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Dithering about Writing about the Circus

For several months–in fact, ever since I finished my Masters thesis–I’ve been doing research and preparing to write an article about the relevance of circus grift to the study of U.S. History writ large.  I’ve read numerous books, taken pages and pages of notes, and have constructed (in my head) what I think is a powerful argument.  It’s centered around two men who were at the center of the circus workings in Peru, Indiana, and who were perhaps responsible for that town’s very survival.

The inspiration for this work is the fact that circus history, as far as it goes, does not like to acknowledge the aspect of grift.  Perhaps sure-thing gamblers who cheated farmers and high-rollers from coast to coast in order to keep their circuses afloat (as well as fund banks, interurban lines, etc.) sullies the kid-friendly and harmless reputation that the circus obtained after World War II.  Perhaps, as is usually the case, the circus history fraternity prefers to perpetuate the innocuous side of the circus because that’s the circus that they remember.  These men (they are invariably men) are not historians.

9D - 1928-1929 Concessions - Pete Mardo photo

Hagenbeck-Wallace concessions men, ca. 1928.  Pete Mardo photo.  I’d count my change if I were you.

Grift should not be hidden from the historical record, but highlighted.  This aspect of the circus is what makes circuses relevant to  history.  From Reconstruction to the Great Depression, grift, graft, gambling, and swindles were ubiquitous cultural practices for small-time entrepreneurs and fat cat politicians alike.  There is a clear and direct line from Ben E. Wallace to Warren G. Harding.  Looking at the big picture, circus grift was just one of the countless ways that city bosses profited from the exploitation of citizens.  It was routine and expected.  Gambling was also prevalent in America’s other favorite diversion, baseball.  The 1919 World Series fix is a well-known and studied occurrence.  To me, the proliferation of these swindlers, their reign, and ultimately their evolution into advertisers, salesmen, and self-help experts is the story of modern U. S. history after the Civil War.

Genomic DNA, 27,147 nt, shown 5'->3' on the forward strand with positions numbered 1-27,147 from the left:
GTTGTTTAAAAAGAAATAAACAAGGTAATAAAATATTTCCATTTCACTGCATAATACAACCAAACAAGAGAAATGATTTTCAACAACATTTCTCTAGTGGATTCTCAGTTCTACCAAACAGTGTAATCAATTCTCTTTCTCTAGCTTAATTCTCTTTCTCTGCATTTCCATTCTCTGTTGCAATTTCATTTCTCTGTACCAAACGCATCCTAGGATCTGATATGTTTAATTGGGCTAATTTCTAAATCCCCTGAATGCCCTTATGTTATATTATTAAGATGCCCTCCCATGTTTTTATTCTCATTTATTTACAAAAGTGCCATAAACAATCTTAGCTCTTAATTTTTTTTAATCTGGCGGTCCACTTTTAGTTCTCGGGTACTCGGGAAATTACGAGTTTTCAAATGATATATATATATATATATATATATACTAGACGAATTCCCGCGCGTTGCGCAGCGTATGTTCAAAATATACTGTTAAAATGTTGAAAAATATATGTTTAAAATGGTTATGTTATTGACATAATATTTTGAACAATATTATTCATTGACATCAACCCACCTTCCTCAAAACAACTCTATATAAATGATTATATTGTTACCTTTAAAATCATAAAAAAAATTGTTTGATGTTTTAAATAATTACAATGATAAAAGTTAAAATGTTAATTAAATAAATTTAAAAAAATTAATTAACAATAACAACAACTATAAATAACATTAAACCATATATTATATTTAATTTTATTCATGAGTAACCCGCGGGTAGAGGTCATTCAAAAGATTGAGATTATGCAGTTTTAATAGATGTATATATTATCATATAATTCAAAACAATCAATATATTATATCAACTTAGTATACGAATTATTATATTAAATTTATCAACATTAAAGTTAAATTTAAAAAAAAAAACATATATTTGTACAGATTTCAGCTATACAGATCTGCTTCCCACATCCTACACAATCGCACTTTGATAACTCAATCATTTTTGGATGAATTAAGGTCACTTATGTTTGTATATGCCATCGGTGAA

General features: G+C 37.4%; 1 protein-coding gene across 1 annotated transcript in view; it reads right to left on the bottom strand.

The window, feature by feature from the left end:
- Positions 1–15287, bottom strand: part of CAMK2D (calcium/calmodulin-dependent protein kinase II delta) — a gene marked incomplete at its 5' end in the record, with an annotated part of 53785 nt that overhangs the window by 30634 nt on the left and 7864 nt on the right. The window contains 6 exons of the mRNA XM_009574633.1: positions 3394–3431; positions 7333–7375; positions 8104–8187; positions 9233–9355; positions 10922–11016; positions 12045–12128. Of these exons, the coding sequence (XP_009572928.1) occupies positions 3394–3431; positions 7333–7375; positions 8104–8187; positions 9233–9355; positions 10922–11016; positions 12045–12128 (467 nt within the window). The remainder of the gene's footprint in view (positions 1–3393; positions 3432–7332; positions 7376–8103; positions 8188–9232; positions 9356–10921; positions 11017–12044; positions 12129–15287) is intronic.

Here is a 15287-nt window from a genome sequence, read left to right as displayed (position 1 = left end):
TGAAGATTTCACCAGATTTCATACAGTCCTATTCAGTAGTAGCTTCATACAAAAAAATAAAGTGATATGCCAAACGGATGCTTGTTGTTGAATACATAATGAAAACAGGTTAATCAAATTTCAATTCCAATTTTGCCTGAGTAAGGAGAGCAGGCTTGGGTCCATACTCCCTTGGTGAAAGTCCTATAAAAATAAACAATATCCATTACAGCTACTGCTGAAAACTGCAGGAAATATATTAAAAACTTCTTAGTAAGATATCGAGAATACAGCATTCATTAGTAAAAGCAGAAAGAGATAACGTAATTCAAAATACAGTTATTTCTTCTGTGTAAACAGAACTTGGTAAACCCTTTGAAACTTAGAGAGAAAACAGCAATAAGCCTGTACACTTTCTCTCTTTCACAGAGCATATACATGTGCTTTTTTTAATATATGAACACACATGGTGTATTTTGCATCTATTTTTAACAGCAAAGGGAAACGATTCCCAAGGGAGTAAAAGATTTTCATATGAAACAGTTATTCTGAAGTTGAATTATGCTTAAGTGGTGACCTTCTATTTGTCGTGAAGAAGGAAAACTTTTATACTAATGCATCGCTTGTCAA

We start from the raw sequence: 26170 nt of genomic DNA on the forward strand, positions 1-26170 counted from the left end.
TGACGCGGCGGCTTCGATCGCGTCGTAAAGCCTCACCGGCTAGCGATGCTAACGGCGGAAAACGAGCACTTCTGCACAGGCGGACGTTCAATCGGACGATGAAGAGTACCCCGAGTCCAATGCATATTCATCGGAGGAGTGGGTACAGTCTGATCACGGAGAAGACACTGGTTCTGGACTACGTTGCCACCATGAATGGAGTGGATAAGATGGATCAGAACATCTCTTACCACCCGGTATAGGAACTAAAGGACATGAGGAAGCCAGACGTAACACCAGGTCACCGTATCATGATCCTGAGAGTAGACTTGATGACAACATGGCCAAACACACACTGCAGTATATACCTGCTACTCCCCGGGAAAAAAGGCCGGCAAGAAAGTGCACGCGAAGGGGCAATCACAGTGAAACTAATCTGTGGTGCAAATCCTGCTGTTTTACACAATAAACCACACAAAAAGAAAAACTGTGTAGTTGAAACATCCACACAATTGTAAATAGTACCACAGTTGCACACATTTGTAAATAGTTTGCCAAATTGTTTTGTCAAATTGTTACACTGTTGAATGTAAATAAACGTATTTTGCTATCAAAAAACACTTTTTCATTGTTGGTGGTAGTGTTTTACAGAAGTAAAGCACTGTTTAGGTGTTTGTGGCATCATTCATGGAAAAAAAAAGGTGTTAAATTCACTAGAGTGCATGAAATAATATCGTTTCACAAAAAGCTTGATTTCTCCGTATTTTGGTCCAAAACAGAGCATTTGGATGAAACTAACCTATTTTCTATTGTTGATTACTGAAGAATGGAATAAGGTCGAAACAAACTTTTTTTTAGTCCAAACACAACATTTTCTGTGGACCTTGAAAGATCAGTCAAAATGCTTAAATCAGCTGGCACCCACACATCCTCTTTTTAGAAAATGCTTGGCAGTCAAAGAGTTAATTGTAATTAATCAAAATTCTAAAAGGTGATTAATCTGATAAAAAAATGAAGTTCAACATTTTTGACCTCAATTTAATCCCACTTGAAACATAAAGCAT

But I do not know how to proceed.  I guess the problem is that I don’t know who my audience is.  I don’t know where to submit such a paper, thus I can’t tell just what kind of paper it should be.  It makes a huge difference.  Should I try to shake things up over at the Circus Historical Society’s journal Bandwagon?  Should I try to relate it to more modern times and tailor it to the Midwest Popular Culture Association?  What about focusing on the Peru aspect for the Indiana Historical Society’s publication Traces?  How would that be received?  I just don’t know how to write it.  That’s led to continuing research, and at this point, I think I could write a book.  At least I have enough material for a book.  But wouldn’t that be skipping a crucial step of being published in a journal?

Speaking of the IHS, in November I was hired there as a collections assistant in reference services.  It’s a great place, and a good job for me right now, although I know that I’m capable of much more than my current responsibilities require of me.  I’d like to work more directly with the collection like I did as a volunteer there.  Still, I get to work on exhibits and am gaining all sorts of experiences just working in an office/library/historical society.  And I’ve technically been published on the blog over there, so that counts, right?